Indigenous group levels allegation of anti-Indigenous racism over hotel men's room incident
Conflicting accounts over an Indigenous guest who was denied use of a restroom at Vancouver's Hyatt Regency Hotel has Indigenous groups claiming anti-Indigenous racism and moving to drop the hotel as a venue for a conference of 1,000 Indigenous youths taking place in two weeks.
At a press conference Friday, B.C. Association of Aboriginal Friendship Centres (BCAAFC) Executive Director Leslie Varley said the man, a cultural advisor in his early 40s, suffered humiliation and trauma when a Hyatt employee denied him entry to the restroom four times on the night of Feb. 24.
"The cultural advisor recounts how the hotel employee mocked him and smirked at him, noticing his wet clothing," said Varley.
Hyatt general manager Patrick Gosselin said in a statement that the employee was locking up the second floor restroom after 11 p.m. when the man approached. Gosselin said the employee initially asked the man to use the lobby restroom instead.
"Within approximately 20 seconds of first encountering the man, and as soon as our colleague learned that he was a guest who urgently needed to use the restroom, our colleague gave him immediate access to the restroom," he said.
Gosselin said a hotel investigation concluded the employee was following overnight protocols by closing restrooms in unused areas of the hotel and by redirecting the man to an open restroom.
The hotel has shared the CCTV video of the incident with the BCAAFC, said Varley, along with a letter denying any wrongdoing.
"It said, in summary, our colleague was only doing his job. Here's a breakfast voucher and we hope you have a pleasant rest of your stay," she said.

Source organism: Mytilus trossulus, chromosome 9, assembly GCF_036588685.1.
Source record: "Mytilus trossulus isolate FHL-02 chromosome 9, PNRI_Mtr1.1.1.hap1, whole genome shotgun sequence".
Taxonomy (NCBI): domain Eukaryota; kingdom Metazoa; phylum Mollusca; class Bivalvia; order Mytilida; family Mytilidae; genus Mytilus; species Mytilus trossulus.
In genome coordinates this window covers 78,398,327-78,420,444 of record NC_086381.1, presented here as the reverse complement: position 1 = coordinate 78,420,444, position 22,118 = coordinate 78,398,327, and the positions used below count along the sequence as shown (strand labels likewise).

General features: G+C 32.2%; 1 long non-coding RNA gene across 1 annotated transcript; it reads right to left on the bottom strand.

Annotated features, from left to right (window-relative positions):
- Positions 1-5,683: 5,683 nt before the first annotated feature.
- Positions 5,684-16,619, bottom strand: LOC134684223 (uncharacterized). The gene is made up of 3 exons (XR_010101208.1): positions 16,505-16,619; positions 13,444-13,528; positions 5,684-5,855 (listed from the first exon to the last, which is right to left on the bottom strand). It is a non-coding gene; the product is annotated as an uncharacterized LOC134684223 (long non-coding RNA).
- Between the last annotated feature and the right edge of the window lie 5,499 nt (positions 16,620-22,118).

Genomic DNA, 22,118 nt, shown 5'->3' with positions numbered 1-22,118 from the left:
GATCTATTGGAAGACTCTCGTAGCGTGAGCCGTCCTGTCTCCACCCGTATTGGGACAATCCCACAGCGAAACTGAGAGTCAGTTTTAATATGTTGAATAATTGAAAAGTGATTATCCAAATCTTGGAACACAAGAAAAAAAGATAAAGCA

Varley said without an assurance of change, the incident proves the Hyatt is not a safe space for young delegates attending the Gathering of Voices conference March 22 to 25.
"The BCAAFC does not want the Hyatt hotel to address this merely as one employees' actions, we want to see all staff trained to understand their biases against Indigenous people, and we want to see measures to make sure systemic racism is addressed throughout the Hyatt organization," said Varley.
Gosselin said the Hyatt Regency Vancouver has worked with Indigenous groups for many years and is proud of its records.
"As an organization, we have taken the reconciliation with Indigenous people very seriously with a focus on educating our colleagues," he said.
The Gathering of Voices website lists the Hyatt and Fairmont Hotel Vancouver as the two host hotels for the conference. Varley said organizers were working to move attendees out of the Hyatt to other hotels, adding an additional $1 million to the original $2 million cost of the conference.
"Whatever it's going to cost us, it's going to cost us," she said.
"I really need to stand on principle and make sure Indigenous people feel safe."